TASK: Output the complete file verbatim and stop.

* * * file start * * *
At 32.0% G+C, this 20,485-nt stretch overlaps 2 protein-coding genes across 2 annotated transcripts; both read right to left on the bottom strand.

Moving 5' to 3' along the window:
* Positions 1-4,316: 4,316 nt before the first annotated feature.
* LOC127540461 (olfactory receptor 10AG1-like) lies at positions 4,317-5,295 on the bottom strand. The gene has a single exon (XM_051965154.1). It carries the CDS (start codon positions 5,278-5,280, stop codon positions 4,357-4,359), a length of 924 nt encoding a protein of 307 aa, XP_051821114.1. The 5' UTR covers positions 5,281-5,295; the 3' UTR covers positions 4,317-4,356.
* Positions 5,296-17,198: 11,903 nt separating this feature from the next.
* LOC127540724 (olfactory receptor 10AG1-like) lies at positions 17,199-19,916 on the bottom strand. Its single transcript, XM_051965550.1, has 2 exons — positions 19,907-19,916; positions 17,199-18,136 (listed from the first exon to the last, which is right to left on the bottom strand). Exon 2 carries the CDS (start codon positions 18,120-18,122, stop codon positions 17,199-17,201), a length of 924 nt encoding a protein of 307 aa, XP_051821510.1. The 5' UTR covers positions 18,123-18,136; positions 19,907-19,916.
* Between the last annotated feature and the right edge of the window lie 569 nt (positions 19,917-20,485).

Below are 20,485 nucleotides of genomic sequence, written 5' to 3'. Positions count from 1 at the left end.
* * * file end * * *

At 32.0% G+C, this 20,485-nt stretch overlaps 2 protein-coding genes across 2 annotated transcripts; both read right to left on the bottom strand.

Moving 5' to 3' along the window:
* Positions 1-4,316: 4,316 nt before the first annotated feature.
* LOC127540461 (olfactory receptor 10AG1-like) lies at positions 4,317-5,295 on the bottom strand. The gene has a single exon (XM_051965154.1). It carries the CDS (start codon positions 5,278-5,280, stop codon positions 4,357-4,359), a length of 924 nt encoding a protein of 307 aa, XP_051821114.1. The 5' UTR covers positions 5,281-5,295; the 3' UTR covers positions 4,317-4,356.
* Positions 5,296-17,198: 11,903 nt separating this feature from the next.
* LOC127540724 (olfactory receptor 10AG1-like) lies at positions 17,199-19,916 on the bottom strand. Its single transcript, XM_051965550.1, has 2 exons — positions 19,907-19,916; positions 17,199-18,136 (listed from the first exon to the last, which is right to left on the bottom strand). Exon 2 carries the CDS (start codon positions 18,120-18,122, stop codon positions 17,199-17,201), a length of 924 nt encoding a protein of 307 aa, XP_051821510.1. The 5' UTR covers positions 18,123-18,136; positions 19,907-19,916.
* Between the last annotated feature and the right edge of the window lie 569 nt (positions 19,917-20,485).

Below are 20,485 nucleotides of genomic sequence, written 5' to 3'. Positions count from 1 at the left end.